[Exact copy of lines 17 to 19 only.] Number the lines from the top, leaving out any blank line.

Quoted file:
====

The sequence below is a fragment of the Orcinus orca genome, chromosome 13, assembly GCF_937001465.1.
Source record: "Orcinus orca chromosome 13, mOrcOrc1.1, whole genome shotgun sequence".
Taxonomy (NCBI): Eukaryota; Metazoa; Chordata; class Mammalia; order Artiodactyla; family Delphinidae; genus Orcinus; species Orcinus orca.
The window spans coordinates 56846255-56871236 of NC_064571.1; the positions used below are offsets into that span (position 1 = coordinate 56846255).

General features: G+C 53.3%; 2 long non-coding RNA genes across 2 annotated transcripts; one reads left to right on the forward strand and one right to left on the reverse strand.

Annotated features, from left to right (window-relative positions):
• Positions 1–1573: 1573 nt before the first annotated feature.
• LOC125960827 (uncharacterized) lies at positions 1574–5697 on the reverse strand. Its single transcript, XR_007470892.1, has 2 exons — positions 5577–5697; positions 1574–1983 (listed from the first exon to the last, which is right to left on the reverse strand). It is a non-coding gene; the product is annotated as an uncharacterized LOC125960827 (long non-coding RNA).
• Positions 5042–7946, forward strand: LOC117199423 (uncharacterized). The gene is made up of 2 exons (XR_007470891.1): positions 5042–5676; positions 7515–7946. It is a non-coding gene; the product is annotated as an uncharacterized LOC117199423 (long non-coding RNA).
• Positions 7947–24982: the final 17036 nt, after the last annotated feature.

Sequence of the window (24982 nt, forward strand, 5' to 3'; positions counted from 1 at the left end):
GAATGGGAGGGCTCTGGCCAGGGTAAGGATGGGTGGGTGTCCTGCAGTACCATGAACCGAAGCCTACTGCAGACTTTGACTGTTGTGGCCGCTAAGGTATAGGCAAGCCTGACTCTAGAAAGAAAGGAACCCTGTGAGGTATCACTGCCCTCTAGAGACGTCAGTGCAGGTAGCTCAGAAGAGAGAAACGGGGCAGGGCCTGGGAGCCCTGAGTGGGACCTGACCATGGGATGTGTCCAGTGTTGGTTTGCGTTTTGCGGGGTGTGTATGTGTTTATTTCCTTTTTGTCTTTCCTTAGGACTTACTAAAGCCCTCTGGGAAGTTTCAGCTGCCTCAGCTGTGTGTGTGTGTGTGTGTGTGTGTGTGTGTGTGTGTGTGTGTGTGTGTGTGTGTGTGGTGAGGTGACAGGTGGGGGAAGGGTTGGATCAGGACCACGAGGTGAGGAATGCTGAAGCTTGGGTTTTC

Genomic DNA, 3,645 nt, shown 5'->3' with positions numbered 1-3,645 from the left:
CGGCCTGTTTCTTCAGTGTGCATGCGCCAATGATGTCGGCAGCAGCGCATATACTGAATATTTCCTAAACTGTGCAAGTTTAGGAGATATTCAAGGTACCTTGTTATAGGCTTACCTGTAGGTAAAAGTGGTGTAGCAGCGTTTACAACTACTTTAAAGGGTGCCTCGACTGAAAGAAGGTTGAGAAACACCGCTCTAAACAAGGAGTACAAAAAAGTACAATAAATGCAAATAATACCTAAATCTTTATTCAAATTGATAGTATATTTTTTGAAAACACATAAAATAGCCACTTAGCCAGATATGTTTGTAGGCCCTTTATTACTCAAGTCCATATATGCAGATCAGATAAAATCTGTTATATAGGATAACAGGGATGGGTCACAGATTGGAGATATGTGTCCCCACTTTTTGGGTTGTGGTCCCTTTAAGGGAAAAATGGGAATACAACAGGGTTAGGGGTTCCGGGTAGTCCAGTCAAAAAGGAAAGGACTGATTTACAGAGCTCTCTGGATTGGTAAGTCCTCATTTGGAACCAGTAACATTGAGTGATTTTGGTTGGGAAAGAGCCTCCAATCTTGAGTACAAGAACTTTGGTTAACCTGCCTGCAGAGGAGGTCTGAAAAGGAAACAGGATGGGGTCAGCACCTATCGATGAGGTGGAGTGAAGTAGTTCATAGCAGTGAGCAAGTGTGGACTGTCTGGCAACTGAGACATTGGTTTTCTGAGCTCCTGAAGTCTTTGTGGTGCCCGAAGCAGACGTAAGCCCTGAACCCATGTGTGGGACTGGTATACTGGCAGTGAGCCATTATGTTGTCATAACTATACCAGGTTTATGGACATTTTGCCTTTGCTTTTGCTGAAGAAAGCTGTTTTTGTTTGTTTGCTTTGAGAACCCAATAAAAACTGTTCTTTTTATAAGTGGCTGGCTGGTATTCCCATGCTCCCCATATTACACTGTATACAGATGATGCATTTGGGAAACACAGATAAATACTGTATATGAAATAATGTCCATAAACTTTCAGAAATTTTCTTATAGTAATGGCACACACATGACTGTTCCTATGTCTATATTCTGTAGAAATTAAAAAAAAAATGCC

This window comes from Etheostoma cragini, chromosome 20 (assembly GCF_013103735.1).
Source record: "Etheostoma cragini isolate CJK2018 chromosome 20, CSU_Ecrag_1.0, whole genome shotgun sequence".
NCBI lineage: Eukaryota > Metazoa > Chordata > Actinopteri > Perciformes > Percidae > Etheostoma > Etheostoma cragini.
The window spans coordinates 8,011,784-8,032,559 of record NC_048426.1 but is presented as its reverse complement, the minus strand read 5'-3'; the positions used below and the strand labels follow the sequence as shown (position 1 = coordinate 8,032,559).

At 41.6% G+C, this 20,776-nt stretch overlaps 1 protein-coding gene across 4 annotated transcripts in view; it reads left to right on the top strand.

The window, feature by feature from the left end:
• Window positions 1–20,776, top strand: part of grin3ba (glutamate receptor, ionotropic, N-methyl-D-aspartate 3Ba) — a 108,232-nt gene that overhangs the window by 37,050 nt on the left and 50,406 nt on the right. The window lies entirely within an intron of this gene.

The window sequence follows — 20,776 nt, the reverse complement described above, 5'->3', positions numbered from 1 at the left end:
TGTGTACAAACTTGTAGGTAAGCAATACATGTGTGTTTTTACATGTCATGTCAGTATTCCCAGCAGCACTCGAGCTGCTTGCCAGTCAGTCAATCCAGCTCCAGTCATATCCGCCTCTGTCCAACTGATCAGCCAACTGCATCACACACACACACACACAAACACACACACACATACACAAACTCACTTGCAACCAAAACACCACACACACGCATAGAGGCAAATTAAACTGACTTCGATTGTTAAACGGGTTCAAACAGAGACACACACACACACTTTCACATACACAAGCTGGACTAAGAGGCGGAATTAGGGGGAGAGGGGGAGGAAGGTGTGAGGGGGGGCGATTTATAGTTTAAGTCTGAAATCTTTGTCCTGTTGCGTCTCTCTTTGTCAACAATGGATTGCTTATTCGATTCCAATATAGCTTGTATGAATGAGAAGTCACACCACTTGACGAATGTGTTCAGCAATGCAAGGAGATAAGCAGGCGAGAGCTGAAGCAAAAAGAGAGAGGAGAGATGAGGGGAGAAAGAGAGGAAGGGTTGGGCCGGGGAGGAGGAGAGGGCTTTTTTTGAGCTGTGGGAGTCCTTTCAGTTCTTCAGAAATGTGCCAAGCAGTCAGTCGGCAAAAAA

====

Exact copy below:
NCBI lineage: Eukaryota > Metazoa > Chordata > Actinopteri > Perciformes > Percidae > Etheostoma > Etheostoma cragini.
The window spans coordinates 8,011,784-8,032,559 of record NC_048426.1 but is presented as its reverse complement, the minus strand read 5'-3'; the positions used below and the strand labels follow the sequence as shown (position 1 = coordinate 8,032,559).

At 41.6% G+C, this 20,776-nt stretch overlaps 1 protein-coding gene across 4 annotated transcripts in view; it reads left to right on the top strand.